Derailed, it needs funds to get on track
With a daily footfall that nearly equals Noida’s population, the New Delhi railway station is a hub of problems. Here’s how the mess can be cleared. Darpan Singh and Ritam Halder report.delhi Updated: Dec 12, 2012 01:30 IST
That there is chaos is not news anymore. If New Delhi railway station is one of the busiest and biggest on the Indian Railways network, it is only in terms of problems and filth.
It's time the Railways loosened its purse strings to give the station its due. Decongestion of the complex and augmentation of basic passenger facilities are the keys to putting the station back on track.
A couple of years ago, the railways felt an investment of Rs. 12,000 crore was needed to upgrade the station. But that has been forgotten because of "objections". Now, there is budget of Rs. 250 crore for improvement projects.
"That's a huge climbdown. This is peanuts. If there are objections, there's no need to carry out massive commercial development. But what we can do is — and for that we need funds — is complete separation of the arrival and departure areas. There must be flap gates to allow regulated and one-way traffic of people," said a former chairman of the Railway Board.
Roman, a tourist from Russia, said touts are scary. Shikha Sarkar said, "I always find it difficult to manoeuvre the stairs to catch the Rajdhani Express to Howrah." But this 55-year-old arthritic resident of Vasant Vihar does not have many options. Of the 16 platforms, only three — 16, 14-15 on the Ajmeri Gate side and platform no. 1 on the Paharganj side — have escalators.
Railways' mega upgrade plan was shelved because Delhi's land-owning agencies objected that the work will put pressure on the already chaotic Connaught Place. But former railway board officials feel that cannot be an excuse as passenger facilities can always be augmented with substantial budgetary provisions.
However, for every problem big budget is not the only constraint. There are several minor irritants that can be taken care of with a little better management.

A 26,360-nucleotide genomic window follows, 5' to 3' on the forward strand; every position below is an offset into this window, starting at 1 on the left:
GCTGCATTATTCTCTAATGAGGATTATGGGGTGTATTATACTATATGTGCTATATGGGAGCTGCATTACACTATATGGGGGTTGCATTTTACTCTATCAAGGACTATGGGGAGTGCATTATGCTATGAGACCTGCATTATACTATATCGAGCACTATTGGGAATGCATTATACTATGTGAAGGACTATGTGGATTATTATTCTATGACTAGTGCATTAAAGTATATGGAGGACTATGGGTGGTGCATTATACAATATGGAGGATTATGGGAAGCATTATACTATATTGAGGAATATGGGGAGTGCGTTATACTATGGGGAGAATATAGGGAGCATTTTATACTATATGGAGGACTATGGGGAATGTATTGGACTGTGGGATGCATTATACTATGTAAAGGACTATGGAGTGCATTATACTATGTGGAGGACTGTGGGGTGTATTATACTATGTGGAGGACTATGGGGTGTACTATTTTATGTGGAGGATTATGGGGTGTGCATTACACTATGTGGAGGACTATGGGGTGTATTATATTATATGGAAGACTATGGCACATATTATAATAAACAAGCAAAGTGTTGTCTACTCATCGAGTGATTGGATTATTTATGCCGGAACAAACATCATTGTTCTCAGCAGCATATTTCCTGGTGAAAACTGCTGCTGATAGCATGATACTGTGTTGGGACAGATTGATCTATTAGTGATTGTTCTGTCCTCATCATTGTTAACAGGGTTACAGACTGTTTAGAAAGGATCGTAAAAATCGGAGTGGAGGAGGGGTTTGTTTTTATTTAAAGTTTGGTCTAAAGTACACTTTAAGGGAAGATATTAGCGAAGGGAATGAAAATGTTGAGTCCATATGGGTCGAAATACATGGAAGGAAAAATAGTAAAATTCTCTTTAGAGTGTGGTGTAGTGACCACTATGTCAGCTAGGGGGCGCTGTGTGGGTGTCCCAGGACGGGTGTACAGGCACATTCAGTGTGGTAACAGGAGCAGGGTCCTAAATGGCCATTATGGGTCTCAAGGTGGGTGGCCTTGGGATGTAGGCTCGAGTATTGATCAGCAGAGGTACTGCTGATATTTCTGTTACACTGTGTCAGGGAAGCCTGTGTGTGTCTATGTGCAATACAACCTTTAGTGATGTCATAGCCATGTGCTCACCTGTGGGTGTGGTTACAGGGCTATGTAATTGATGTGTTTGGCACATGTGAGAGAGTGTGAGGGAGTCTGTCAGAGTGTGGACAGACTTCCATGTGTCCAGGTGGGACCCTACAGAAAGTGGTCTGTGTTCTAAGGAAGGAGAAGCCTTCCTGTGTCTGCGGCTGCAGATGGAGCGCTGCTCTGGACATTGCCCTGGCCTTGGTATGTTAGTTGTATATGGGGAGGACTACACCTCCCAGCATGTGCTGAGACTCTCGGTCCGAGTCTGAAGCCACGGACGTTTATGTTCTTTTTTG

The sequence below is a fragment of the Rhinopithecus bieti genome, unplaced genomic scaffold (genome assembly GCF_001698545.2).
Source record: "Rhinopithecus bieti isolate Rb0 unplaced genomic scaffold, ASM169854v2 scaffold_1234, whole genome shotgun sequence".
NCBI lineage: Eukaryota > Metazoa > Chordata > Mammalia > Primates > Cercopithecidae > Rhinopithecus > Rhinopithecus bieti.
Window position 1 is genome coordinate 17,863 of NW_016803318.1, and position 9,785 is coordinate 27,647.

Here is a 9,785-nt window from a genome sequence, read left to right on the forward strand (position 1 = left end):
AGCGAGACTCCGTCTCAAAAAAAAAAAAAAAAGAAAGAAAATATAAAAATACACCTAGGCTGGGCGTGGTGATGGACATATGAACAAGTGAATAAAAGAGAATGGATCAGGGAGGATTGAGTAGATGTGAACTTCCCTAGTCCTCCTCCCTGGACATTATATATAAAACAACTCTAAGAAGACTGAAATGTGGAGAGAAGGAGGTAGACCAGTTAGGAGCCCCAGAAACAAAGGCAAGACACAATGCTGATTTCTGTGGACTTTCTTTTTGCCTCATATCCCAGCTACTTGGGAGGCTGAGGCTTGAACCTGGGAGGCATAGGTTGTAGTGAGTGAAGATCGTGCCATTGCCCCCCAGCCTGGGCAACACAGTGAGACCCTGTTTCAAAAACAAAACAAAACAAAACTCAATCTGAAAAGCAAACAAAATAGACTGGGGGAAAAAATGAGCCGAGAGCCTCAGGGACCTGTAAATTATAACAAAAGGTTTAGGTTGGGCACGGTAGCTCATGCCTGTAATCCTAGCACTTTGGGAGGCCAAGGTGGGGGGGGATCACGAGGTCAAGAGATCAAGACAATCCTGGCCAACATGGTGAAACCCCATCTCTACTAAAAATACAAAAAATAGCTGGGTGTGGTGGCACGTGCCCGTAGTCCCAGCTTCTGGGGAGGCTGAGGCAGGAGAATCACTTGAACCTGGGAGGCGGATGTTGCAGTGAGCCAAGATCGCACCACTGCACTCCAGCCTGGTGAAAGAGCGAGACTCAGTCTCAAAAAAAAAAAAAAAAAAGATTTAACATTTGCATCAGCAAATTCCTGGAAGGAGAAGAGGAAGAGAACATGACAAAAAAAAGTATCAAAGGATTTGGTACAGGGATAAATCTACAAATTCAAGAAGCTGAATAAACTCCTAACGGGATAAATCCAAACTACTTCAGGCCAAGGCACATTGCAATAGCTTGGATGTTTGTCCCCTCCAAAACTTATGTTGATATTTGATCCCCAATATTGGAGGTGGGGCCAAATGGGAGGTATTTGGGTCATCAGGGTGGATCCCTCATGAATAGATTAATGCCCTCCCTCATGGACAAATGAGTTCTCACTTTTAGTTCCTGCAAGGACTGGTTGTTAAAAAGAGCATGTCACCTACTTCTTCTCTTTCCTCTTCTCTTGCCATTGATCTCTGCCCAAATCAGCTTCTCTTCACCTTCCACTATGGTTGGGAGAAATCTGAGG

"Most porters charge exorbitantly and you cannot fight with them," said Chandan Singh, a passenger who recently came to Delhi from Buxar in Bihar. Touts is another issue. Both can be tackled with greater vigilance on part of the security personnel.
Arun Kumar, 54, a resident of east Delhi, said, "Your wait in the queue to get information never ends. The staff are rude." Akthar Hussain Dar, 22, of Jammu said he could not read Hindi and most of the information was not in English. These issues can be dealt with effectively with minor tweaking and a little training," Dar said.
The Paharganj side, one of the two entry/exit points, another being the Ajmeri Gate side, has its own problems. If you have a train to catch from that side, better keep at least 30 minutes extra in hand before leaving home. Driving through the Paharganj traffic is every motorist's worst nightmare. The road outside the station is always chaotic. "Paharganj side gets only 30 per cent of the total footfall. But this must change," said another passenger.
A nightmare for elderly and disabled people
Manan Taneja (22) Engineering student from Sydney, in Delhi for a wedding
The 22-year-old and his octogenarian wheelchair-bound grandfather had to take a route through the tracks as there are no ramps available.
"It is such a huge inconvenience for people who can't take the stairs. We had to come much earlier and with the help of some of our relatives in Delhi we somehow manoeuvered through the narrow concrete path at the end of the platforms. It's so risky. There should be subways and more escalators." Manan said.
He gushed about the facilities available for people, including the disabled, in his current home in Australia. "At least a basic ramp is required instead of these stairs. For people with heavy luggage, it is a big problem both going down and climbing up," he said.
Touts are out to prey on foreign tourists
Annika Callsen (26) & Niklas Voss (27) Teachers from Kiel, Germany
For this German duo, getting to the international tourist bureau located on the first floor of the Paharganj side of the New Delhi railway station was a nightmare.
"When we tried to enter the station on November 30 to book our tickets to Agra, we were stopped by someone who pretended to be a guard. He informed us that all bookings were done by travel agents and sent us on an autorickshaw to a nearby agent's office. He tried to sell us package deals on private cars to the city and stay in some five star hotels. Then another person led us to another such agent," Annika said.
As they stood with their freshly-purchased train tickets to various destinations across the country, the couple was thankful that they managed to escape the touts. "We met this lady from Munich who, after being misdirected by a similar fake guard, bought a package worth 1,000 Euros. There should be better signage so that people easily know where to go," Niklas said.